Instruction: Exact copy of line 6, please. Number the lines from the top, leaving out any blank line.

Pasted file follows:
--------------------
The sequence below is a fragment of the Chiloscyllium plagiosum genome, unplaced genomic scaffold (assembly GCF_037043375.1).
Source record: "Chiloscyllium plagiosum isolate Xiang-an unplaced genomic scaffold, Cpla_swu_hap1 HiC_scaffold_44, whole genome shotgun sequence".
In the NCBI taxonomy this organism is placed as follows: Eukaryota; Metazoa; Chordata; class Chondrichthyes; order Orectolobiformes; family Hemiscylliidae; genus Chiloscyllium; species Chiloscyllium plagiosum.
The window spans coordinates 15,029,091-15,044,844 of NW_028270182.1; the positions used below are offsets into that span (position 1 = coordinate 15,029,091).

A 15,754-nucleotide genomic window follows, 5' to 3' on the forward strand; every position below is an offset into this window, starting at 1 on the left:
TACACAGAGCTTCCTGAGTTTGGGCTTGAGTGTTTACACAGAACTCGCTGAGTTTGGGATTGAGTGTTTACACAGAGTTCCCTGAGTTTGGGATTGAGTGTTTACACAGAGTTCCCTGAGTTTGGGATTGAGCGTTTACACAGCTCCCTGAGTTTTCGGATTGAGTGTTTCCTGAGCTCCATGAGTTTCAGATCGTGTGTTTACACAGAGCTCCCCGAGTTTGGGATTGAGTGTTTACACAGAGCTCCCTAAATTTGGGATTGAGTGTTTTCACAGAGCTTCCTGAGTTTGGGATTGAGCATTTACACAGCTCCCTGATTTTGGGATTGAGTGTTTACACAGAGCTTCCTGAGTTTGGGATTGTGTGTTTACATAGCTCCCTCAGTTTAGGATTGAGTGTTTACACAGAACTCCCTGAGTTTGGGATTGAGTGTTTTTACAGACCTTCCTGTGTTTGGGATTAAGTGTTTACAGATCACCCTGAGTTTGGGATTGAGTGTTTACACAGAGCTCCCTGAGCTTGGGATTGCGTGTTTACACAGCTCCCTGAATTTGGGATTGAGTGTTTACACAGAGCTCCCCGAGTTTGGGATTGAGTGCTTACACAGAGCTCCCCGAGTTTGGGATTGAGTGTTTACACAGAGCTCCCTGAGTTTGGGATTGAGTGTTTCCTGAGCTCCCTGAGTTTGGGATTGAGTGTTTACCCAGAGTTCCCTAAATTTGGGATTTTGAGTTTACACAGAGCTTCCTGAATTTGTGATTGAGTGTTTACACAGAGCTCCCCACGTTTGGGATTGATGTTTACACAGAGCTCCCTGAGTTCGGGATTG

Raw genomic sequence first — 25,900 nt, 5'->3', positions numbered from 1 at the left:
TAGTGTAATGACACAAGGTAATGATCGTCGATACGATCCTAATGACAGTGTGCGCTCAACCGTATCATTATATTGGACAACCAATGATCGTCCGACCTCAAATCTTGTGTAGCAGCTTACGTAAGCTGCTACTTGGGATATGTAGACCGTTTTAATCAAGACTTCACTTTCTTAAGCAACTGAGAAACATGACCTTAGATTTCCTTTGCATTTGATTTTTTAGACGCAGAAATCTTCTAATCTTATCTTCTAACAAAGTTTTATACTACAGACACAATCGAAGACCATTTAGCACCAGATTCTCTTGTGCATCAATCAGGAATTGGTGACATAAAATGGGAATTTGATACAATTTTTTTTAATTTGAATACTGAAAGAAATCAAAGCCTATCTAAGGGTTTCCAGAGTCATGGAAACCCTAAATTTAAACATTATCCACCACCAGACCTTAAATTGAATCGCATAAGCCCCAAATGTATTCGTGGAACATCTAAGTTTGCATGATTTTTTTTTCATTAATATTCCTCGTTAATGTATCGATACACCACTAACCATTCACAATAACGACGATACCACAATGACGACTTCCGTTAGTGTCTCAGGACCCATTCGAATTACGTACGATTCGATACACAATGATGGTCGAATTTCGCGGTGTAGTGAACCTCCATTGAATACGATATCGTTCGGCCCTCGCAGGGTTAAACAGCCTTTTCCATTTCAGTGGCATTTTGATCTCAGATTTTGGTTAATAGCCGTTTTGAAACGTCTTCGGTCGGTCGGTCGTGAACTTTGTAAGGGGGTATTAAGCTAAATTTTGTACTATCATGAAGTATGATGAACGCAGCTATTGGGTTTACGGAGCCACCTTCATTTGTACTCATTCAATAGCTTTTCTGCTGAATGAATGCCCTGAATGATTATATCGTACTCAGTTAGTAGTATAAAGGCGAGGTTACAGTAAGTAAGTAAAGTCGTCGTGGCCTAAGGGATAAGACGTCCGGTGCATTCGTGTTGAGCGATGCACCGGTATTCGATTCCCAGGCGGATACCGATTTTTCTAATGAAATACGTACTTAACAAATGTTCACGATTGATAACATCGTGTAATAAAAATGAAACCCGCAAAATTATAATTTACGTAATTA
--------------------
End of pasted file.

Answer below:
TACACAGAGCTTCCTGAGTTTGGGCTTGAGTGTTTACACAGAACTCGCTGAGTTTGGGATTGAGTGTTTACACAGAGTTCCCTGAGTTTGGGATTGAGTGTTTACACAGAGTTCCCTGAGTTTGGGATTGAGCGTTTACACAGCTCCCTGAGTTTTCGGATTGAGTGTTTCCTGAGCTCCATGAGTTTCAGATCGTGTGTTTACACAGAGCTCCCCGAGTTTGGGATTGAGTGTTTACACAGAGCTCCCTAAATTTGGGATTGAGTGTTTTCACAGAGCTTCCTGAGTTTGGGATTGAGCATTTACACAGCTCCCTGATTTTGGGATTGAGTGTTTACACAGAGCTTCCTGAGTTTGGGATTGTGTGTTTACATAGCTCCCTCAGTTTAGGATTGAGTGTTTACACAGAACTCCCTGAGTTTGGGATTGAGTGTTTTTACAGACCTTCCTGTGTTTGGGATTAAGTGTTTACAGATCACCCTGAGTTTGGGATTGAGTGTTTACACAGAGCTCCCTGAGCTTGGGATTGCGTGTTTACACAGCTCCCTGAATTTGGGATTGAGTGTTTACACAGAGCTCCCCGAGTTTGGGATTGAGTGCTTACACAGAGCTCCCCGAGTTTGGGATTGAGTGTTTACACAGAGCTCCCTGAGTTTGGGATTGAGTGTTTCCTGAGCTCCCTGAGTTTGGGATTGAGTGTTTACCCAGAGTTCCCTAAATTTGGGATTTTGAGTTTACACAGAGCTTCCTGAATTTGTGATTGAGTGTTTACACAGAGCTCCCCACGTTTGGGATTGATGTTTACACAGAGCTCCCTGAGTTCGGGATTG